One investment fund that was supposed to be designed for workers retiring in 2010 had 68% of its assets in stock before the recent slump hit, and one 2010 fund lost 41% of its value in 2008.
Phyllis Borzi, the U.S. Labor Department assistant secretary in charge of the Employee Benefits Security Administration, reported those statistics today at a U.S. Senate Special Committee on Aging hearing on use of target date funds in 401(k) plans.
Around the time the stock market was peaking, the Labor Department was writing regulations to implement new laws that encourage employers to add automatic enrollment features to 401(k) plans, and to try to maximize the retirement plan investment income of participants who fail to say how they want to allocate their assets by designating “qualified default investment alternatives.”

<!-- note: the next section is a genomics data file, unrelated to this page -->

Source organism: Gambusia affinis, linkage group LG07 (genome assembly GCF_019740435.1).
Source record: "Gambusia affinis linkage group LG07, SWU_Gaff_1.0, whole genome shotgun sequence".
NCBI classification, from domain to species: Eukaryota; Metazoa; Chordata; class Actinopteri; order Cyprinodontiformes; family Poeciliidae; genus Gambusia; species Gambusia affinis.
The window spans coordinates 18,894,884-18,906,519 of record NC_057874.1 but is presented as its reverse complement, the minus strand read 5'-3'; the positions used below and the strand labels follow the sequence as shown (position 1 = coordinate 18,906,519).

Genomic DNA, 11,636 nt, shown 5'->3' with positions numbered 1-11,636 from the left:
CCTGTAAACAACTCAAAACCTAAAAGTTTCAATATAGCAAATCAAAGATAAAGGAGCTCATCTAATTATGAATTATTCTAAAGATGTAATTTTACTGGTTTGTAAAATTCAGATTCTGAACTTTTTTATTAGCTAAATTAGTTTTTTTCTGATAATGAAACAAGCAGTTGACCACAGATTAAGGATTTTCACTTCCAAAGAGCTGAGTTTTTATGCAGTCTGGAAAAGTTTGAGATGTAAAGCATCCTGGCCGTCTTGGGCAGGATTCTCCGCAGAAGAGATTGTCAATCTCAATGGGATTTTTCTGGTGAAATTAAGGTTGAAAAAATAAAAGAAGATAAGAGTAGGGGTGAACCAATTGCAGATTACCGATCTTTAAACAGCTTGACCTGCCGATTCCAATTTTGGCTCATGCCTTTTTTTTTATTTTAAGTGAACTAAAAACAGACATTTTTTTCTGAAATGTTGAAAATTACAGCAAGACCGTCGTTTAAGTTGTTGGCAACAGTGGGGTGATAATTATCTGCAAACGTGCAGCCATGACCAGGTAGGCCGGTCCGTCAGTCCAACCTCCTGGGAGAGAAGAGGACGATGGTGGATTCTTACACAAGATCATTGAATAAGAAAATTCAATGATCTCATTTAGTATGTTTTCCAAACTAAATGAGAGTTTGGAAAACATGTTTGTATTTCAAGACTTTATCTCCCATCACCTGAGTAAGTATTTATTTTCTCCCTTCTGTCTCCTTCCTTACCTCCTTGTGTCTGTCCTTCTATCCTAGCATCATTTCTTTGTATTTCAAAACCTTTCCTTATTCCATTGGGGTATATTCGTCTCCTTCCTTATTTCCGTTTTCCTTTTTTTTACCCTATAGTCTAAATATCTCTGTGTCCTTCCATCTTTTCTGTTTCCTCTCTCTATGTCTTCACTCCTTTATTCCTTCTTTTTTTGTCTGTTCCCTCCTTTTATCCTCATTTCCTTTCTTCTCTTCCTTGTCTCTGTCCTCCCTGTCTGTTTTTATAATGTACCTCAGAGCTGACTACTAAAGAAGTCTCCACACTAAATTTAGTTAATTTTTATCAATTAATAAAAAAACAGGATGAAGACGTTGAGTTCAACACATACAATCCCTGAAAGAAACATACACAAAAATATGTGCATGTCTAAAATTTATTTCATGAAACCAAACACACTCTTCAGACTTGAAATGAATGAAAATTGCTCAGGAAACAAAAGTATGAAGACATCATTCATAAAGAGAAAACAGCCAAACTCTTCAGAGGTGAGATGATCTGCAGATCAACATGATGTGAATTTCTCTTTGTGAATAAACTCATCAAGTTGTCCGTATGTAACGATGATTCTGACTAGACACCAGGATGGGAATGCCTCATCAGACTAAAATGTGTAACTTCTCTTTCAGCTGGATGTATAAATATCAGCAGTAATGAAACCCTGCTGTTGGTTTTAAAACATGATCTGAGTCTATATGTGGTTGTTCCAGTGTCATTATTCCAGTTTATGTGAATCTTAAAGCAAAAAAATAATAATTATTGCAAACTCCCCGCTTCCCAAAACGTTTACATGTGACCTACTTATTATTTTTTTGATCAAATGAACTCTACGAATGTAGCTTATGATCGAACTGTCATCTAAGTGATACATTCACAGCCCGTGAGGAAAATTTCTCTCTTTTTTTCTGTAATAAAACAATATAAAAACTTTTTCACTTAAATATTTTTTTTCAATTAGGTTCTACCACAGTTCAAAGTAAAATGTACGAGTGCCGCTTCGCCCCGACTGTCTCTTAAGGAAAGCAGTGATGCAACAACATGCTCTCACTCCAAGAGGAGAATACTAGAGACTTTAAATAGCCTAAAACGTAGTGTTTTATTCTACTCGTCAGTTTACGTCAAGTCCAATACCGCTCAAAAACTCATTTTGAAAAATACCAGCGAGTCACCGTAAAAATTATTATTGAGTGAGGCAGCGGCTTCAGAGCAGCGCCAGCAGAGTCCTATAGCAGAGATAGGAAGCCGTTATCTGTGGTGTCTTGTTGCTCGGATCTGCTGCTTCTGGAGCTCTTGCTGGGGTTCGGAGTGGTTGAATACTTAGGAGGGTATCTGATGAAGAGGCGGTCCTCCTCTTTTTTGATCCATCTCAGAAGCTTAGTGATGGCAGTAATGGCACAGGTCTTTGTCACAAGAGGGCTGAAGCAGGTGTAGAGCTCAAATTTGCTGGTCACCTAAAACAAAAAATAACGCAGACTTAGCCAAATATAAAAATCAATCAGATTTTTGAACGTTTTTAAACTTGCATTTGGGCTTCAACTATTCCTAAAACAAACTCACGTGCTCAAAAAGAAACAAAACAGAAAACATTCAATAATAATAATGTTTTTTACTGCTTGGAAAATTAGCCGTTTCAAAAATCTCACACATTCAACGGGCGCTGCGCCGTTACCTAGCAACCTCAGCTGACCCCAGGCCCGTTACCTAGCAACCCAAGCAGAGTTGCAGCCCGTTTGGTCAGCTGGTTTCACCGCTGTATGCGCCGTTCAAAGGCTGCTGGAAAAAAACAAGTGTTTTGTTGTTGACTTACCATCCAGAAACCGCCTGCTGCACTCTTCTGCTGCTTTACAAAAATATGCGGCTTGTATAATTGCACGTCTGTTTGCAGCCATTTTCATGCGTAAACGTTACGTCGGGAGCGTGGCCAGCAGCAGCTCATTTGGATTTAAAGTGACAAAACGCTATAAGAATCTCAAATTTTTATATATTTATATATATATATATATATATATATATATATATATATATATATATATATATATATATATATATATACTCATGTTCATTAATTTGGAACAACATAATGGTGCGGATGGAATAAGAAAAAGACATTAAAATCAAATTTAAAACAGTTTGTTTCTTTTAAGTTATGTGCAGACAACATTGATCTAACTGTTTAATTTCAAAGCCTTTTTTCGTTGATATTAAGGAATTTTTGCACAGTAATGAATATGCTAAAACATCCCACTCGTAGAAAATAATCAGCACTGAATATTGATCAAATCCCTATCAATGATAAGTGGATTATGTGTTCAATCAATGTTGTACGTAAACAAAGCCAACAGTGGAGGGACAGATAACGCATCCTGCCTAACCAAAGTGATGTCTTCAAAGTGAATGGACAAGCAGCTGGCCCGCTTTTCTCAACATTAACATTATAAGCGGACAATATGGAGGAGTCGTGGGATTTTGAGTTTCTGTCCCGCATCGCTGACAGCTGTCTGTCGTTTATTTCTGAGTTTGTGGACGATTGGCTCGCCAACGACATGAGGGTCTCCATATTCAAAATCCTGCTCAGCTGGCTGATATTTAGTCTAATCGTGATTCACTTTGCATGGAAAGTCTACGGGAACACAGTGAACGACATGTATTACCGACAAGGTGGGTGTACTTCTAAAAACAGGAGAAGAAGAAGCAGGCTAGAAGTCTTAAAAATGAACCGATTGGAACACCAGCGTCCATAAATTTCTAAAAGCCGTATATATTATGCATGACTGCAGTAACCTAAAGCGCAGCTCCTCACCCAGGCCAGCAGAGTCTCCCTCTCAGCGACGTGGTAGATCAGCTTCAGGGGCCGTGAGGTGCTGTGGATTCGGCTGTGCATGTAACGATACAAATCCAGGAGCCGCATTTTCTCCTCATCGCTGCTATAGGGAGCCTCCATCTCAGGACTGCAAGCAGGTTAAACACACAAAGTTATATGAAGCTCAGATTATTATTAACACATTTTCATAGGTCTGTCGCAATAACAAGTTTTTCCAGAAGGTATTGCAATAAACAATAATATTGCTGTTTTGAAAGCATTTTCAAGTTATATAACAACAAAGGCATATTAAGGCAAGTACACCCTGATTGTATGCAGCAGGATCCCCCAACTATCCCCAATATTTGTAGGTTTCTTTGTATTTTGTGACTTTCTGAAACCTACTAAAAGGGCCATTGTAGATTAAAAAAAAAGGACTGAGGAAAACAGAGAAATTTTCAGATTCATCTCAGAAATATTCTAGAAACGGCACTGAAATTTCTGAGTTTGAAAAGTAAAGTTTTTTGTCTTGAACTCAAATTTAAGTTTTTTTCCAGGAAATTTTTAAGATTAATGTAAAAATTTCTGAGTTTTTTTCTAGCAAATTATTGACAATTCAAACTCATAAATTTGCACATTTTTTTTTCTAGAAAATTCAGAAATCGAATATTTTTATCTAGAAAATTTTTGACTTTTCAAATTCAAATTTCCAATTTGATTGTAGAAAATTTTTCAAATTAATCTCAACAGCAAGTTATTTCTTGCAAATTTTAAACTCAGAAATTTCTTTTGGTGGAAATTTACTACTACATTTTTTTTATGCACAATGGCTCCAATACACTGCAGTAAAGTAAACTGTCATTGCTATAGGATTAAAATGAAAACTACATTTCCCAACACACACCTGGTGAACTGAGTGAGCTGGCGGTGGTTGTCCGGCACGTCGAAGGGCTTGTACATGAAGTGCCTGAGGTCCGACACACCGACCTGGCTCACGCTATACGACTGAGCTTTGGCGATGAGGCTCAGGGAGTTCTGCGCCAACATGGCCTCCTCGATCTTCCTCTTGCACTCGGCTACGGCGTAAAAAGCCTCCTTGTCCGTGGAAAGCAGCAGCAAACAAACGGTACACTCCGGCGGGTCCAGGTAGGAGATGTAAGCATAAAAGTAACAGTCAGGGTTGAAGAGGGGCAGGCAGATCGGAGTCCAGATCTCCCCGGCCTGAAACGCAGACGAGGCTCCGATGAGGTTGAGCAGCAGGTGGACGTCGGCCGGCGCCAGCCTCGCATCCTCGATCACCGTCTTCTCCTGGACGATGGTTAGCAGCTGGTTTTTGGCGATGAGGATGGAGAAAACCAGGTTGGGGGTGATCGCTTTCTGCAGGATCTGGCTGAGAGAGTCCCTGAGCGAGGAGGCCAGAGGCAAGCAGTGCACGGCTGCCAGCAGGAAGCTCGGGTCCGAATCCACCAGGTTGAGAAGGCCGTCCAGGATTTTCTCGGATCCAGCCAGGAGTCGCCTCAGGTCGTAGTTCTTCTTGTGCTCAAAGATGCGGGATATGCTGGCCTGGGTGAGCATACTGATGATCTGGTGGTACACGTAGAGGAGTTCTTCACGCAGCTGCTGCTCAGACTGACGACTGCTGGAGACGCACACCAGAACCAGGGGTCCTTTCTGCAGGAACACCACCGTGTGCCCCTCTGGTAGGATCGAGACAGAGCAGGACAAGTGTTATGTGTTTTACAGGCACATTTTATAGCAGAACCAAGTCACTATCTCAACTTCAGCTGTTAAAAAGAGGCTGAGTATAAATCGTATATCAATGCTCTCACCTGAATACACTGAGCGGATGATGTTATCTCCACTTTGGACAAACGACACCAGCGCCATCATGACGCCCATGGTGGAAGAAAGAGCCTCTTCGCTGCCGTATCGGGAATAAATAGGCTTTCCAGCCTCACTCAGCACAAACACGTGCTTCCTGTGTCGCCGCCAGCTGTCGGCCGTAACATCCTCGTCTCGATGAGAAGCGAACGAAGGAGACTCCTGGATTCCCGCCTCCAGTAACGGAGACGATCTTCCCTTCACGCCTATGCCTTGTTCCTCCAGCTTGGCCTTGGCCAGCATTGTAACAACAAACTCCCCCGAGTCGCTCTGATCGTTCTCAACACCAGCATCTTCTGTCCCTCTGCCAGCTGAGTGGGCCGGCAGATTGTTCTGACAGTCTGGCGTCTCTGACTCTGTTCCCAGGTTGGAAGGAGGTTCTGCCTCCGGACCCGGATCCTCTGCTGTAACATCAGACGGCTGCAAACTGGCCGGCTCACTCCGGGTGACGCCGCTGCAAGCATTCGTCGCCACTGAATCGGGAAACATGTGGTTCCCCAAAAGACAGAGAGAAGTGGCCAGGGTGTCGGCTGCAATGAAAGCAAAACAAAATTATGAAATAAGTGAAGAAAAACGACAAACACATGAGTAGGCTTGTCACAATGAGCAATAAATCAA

Regulators refused to let employers use bank certificates of deposit, fixed annuities, stable value funds or other fixed-income investments as QDIAs, arguing that using those investment options would expose plan participants to too much inflation risk.
Regulators encouraged employers to use target date funds as QDIAs, on the assumption that the funds would become more conservative as participants neared retirement age. Most investment and personal finance experts say older workers should keep a higher percentage of their assets in relatively safe assets that offer a fixed rate of return, or a minimum guaranteed rate of return, because they have little time to recover if a slump cuts the value of their holdings.
In reality, before the financial crisis erupted, many target date funds marketed to workers near retirement “held about half of the holdings in stocks, following glide paths that did not significantly reduce that percentage for 5 years or more after the average investor retired,” Borzi testified, according to a written version of her remarks.